The situation was different in the African colonies, where the fascist narrative did not allow for the recognition of any subjectivity in local populations. For this reason, visiting Libya in 1931, albeit amid a myriad of contradictions, Arnaldo took the luxury of contemplating an apparently uncontaminated and wild nature — the complete opposite of the domesticated plains of his homeland. When it came to Italy, however, there were no doubts. The president of the National Forestry Committee, the man who was to inspire fascist policies of nature conservation, clearly seemed to prefer land reclamation to protection, agricultural ecosystems knowingly constructed by generations of farmers to landscapes left to themselves.
The corollary of this approach was that the celebration of “nature” was to be accompanied by the celebration of the humans who produced that nature with their work and way of life. In short, it is impossible to understand the fascist discourse on nature without looking at how it relates to ruralism, that peculiar mixture of conservatism and repression strongly situated within a naturalized vision of Italian society. By celebrating the rural world, the fascist regime mixed nature and culture, race and politics. The beautiful landscape was such because it was populated by rural Italians who had domesticated it, built it row after row, field after field, village after village. Within fascism, the Strapaese (supervillage) cultural movement was the most extreme point of ruralism. In a 1927 essay, artist and intellectual Mino Maccari, one of the founders of the Strapaese movement, made it clear that the “original” Italian landscape was comprised of chestnut woods and bell towers, country inns and wild boars. Nature and culture are inextricably linked in Strapaese’s vision; without one, there would be no sense in the other. For Maccari, the forest without the village, like the Po Valley without the rows of vines for Arnaldo, has no place in the fascist discourse of nature.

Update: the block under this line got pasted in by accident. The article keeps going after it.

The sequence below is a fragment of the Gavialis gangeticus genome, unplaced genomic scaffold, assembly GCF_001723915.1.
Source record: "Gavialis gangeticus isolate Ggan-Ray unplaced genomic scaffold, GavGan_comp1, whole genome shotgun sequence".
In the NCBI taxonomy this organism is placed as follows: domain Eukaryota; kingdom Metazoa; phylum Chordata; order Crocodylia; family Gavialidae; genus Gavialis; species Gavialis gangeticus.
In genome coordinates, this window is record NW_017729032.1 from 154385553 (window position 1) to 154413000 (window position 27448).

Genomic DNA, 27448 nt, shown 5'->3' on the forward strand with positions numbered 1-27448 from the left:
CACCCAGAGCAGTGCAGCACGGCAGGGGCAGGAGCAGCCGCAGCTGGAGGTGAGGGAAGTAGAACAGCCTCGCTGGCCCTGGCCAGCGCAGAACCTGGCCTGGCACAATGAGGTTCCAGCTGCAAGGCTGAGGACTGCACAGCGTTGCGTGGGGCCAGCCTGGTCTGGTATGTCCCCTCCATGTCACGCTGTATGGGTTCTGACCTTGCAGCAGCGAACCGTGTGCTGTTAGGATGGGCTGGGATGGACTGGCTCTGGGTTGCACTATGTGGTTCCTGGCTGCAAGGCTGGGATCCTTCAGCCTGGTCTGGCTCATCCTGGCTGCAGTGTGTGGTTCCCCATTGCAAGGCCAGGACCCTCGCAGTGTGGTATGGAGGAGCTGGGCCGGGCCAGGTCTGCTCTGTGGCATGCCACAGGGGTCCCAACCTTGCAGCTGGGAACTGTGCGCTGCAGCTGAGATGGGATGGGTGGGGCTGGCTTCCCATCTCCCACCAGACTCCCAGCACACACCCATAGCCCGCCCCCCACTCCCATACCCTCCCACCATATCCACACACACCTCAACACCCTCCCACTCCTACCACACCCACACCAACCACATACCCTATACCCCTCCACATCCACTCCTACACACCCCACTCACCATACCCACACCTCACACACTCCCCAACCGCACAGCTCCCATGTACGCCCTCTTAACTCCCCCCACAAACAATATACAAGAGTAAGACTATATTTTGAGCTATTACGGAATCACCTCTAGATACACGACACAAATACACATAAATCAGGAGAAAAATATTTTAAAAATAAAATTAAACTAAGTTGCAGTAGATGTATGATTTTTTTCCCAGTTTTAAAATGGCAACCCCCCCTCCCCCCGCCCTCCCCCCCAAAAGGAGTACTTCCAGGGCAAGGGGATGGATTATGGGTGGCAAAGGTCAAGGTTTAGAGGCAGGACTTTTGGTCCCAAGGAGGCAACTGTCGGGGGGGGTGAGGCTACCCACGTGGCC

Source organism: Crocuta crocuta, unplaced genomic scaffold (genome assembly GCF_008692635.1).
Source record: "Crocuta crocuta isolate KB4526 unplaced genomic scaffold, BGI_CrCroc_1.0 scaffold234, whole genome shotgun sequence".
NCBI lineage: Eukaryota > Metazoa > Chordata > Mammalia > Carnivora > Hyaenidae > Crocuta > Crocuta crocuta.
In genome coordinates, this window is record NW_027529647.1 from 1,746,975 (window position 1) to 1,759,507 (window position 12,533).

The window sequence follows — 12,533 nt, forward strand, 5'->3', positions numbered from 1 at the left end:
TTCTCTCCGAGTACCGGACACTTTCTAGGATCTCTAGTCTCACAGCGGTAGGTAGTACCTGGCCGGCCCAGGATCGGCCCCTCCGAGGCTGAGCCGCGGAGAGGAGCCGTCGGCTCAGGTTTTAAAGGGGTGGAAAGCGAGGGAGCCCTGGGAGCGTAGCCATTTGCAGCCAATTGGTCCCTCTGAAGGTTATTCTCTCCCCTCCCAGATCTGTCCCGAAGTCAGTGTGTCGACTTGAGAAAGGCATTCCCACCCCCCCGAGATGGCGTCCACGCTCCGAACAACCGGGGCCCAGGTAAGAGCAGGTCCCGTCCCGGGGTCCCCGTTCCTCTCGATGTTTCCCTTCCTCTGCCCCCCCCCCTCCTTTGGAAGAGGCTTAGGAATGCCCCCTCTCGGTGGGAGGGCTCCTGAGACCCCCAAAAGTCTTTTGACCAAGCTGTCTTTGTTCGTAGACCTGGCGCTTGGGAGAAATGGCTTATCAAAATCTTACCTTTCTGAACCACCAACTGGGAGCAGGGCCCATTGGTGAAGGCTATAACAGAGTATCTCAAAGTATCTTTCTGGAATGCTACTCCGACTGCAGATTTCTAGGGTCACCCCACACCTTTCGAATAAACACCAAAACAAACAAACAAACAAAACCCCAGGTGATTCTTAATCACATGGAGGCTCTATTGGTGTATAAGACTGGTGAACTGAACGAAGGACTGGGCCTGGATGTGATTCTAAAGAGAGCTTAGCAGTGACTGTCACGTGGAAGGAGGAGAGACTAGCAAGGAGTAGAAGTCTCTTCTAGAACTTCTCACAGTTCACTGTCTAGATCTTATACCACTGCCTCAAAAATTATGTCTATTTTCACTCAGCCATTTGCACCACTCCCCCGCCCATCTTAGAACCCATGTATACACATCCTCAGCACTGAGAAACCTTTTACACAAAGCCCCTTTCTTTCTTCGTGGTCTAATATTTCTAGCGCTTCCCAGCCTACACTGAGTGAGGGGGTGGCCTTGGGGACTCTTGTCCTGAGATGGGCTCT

One could conclude that it is an anthropized nature that fascism is interested in, and this would be correct, of course. The situation becomes more complicated, however, if we consider that in the ruralist discourse, the relationship between nature and humans is more dialectical than it might seem. Certainly humans — perhaps better to say Italians — have shaped nature, producing that landscape so celebrated by Arnaldo. But it is also true that that landscape in turn has an influence on the body and soul of those who inhabit it. We have seen this in Mussolini’s biographies, when reference is made to how much the land of Romagna or the mountains of the Great War had contributed to shaping the Duce’s character. Yet in fascist rhetoric more generally, as historian Silvio Lanaro has pointed out, the ruralist discourse is intertwined with the discourse on race.